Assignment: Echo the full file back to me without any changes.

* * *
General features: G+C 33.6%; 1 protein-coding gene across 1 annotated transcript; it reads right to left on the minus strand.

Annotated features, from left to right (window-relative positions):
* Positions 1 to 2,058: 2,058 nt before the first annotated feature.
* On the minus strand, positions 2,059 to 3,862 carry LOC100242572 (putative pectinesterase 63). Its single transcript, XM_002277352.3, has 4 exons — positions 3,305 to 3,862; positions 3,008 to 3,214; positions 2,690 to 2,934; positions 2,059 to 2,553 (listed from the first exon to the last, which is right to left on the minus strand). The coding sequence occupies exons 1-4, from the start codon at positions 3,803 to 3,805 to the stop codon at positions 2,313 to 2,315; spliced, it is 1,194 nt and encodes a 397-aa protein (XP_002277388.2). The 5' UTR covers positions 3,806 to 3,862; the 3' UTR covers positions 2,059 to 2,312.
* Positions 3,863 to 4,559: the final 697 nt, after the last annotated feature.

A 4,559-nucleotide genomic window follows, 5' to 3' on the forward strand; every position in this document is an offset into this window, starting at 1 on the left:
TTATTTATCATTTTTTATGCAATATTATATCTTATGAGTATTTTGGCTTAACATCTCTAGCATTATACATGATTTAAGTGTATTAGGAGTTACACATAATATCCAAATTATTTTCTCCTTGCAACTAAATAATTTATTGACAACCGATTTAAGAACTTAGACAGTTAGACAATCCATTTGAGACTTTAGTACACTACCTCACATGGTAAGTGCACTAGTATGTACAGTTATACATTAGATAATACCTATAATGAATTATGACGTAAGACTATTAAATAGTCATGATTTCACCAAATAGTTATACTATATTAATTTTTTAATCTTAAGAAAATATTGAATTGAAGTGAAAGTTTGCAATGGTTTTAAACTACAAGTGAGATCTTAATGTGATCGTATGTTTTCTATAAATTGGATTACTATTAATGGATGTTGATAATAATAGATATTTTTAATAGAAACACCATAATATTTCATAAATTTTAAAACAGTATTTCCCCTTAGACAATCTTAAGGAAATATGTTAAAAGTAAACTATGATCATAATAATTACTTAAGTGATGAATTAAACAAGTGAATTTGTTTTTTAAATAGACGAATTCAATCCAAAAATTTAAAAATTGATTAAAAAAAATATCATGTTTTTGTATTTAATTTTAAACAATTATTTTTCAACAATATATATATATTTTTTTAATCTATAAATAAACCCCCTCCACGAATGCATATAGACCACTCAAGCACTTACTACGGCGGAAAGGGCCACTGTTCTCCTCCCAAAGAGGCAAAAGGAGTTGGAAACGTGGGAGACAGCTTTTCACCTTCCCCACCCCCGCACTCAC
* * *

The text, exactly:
General features: G+C 33.6%; 1 protein-coding gene across 1 annotated transcript; it reads right to left on the minus strand.

Annotated features, from left to right (window-relative positions):
* Positions 1 to 2,058: 2,058 nt before the first annotated feature.
* On the minus strand, positions 2,059 to 3,862 carry LOC100242572 (putative pectinesterase 63). Its single transcript, XM_002277352.3, has 4 exons — positions 3,305 to 3,862; positions 3,008 to 3,214; positions 2,690 to 2,934; positions 2,059 to 2,553 (listed from the first exon to the last, which is right to left on the minus strand). The coding sequence occupies exons 1-4, from the start codon at positions 3,803 to 3,805 to the stop codon at positions 2,313 to 2,315; spliced, it is 1,194 nt and encodes a 397-aa protein (XP_002277388.2). The 5' UTR covers positions 3,806 to 3,862; the 3' UTR covers positions 2,059 to 2,312.
* Positions 3,863 to 4,559: the final 697 nt, after the last annotated feature.

A 4,559-nucleotide genomic window follows, 5' to 3' on the forward strand; every position in this document is an offset into this window, starting at 1 on the left:
TTATTTATCATTTTTTATGCAATATTATATCTTATGAGTATTTTGGCTTAACATCTCTAGCATTATACATGATTTAAGTGTATTAGGAGTTACACATAATATCCAAATTATTTTCTCCTTGCAACTAAATAATTTATTGACAACCGATTTAAGAACTTAGACAGTTAGACAATCCATTTGAGACTTTAGTACACTACCTCACATGGTAAGTGCACTAGTATGTACAGTTATACATTAGATAATACCTATAATGAATTATGACGTAAGACTATTAAATAGTCATGATTTCACCAAATAGTTATACTATATTAATTTTTTAATCTTAAGAAAATATTGAATTGAAGTGAAAGTTTGCAATGGTTTTAAACTACAAGTGAGATCTTAATGTGATCGTATGTTTTCTATAAATTGGATTACTATTAATGGATGTTGATAATAATAGATATTTTTAATAGAAACACCATAATATTTCATAAATTTTAAAACAGTATTTCCCCTTAGACAATCTTAAGGAAATATGTTAAAAGTAAACTATGATCATAATAATTACTTAAGTGATGAATTAAACAAGTGAATTTGTTTTTTAAATAGACGAATTCAATCCAAAAATTTAAAAATTGATTAAAAAAAATATCATGTTTTTGTATTTAATTTTAAACAATTATTTTTCAACAATATATATATATTTTTTTAATCTATAAATAAACCCCCTCCACGAATGCATATAGACCACTCAAGCACTTACTACGGCGGAAAGGGCCACTGTTCTCCTCCCAAAGAGGCAAAAGGAGTTGGAAACGTGGGAGACAGCTTTTCACCTTCCCCACCCCCGCACTCAC